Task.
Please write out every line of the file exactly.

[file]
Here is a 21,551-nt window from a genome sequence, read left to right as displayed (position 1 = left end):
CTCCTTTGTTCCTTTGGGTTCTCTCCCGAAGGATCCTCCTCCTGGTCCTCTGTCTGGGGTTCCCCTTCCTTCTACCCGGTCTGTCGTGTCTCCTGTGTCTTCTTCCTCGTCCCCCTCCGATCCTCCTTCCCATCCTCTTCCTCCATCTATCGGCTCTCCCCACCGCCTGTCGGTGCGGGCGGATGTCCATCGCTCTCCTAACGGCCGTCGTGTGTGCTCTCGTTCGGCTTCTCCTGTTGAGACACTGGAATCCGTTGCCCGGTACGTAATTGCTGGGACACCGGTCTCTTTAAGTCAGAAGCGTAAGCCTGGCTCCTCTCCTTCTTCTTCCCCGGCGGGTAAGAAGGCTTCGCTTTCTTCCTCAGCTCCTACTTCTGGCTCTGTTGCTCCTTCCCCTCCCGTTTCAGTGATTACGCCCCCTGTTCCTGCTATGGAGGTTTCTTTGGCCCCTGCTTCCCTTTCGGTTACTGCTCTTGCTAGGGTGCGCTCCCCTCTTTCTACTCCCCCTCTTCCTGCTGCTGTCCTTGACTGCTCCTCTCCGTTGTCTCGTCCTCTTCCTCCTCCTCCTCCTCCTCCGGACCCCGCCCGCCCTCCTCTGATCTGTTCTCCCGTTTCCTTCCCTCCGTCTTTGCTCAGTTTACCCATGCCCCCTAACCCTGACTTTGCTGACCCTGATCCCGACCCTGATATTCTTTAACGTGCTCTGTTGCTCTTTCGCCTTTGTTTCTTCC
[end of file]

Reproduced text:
Here is a 21,551-nt window from a genome sequence, read left to right as displayed (position 1 = left end):
CTCCTTTGTTCCTTTGGGTTCTCTCCCGAAGGATCCTCCTCCTGGTCCTCTGTCTGGGGTTCCCCTTCCTTCTACCCGGTCTGTCGTGTCTCCTGTGTCTTCTTCCTCGTCCCCCTCCGATCCTCCTTCCCATCCTCTTCCTCCATCTATCGGCTCTCCCCACCGCCTGTCGGTGCGGGCGGATGTCCATCGCTCTCCTAACGGCCGTCGTGTGTGCTCTCGTTCGGCTTCTCCTGTTGAGACACTGGAATCCGTTGCCCGGTACGTAATTGCTGGGACACCGGTCTCTTTAAGTCAGAAGCGTAAGCCTGGCTCCTCTCCTTCTTCTTCCCCGGCGGGTAAGAAGGCTTCGCTTTCTTCCTCAGCTCCTACTTCTGGCTCTGTTGCTCCTTCCCCTCCCGTTTCAGTGATTACGCCCCCTGTTCCTGCTATGGAGGTTTCTTTGGCCCCTGCTTCCCTTTCGGTTACTGCTCTTGCTAGGGTGCGCTCCCCTCTTTCTACTCCCCCTCTTCCTGCTGCTGTCCTTGACTGCTCCTCTCCGTTGTCTCGTCCTCTTCCTCCTCCTCCTCCTCCTCCGGACCCCGCCCGCCCTCCTCTGATCTGTTCTCCCGTTTCCTTCCCTCCGTCTTTGCTCAGTTTACCCATGCCCCCTAACCCTGACTTTGCTGACCCTGATCCCGACCCTGATATTCTTTAACGTGCTCTGTTGCTCTTTCGCCTTTGTTTCTTCC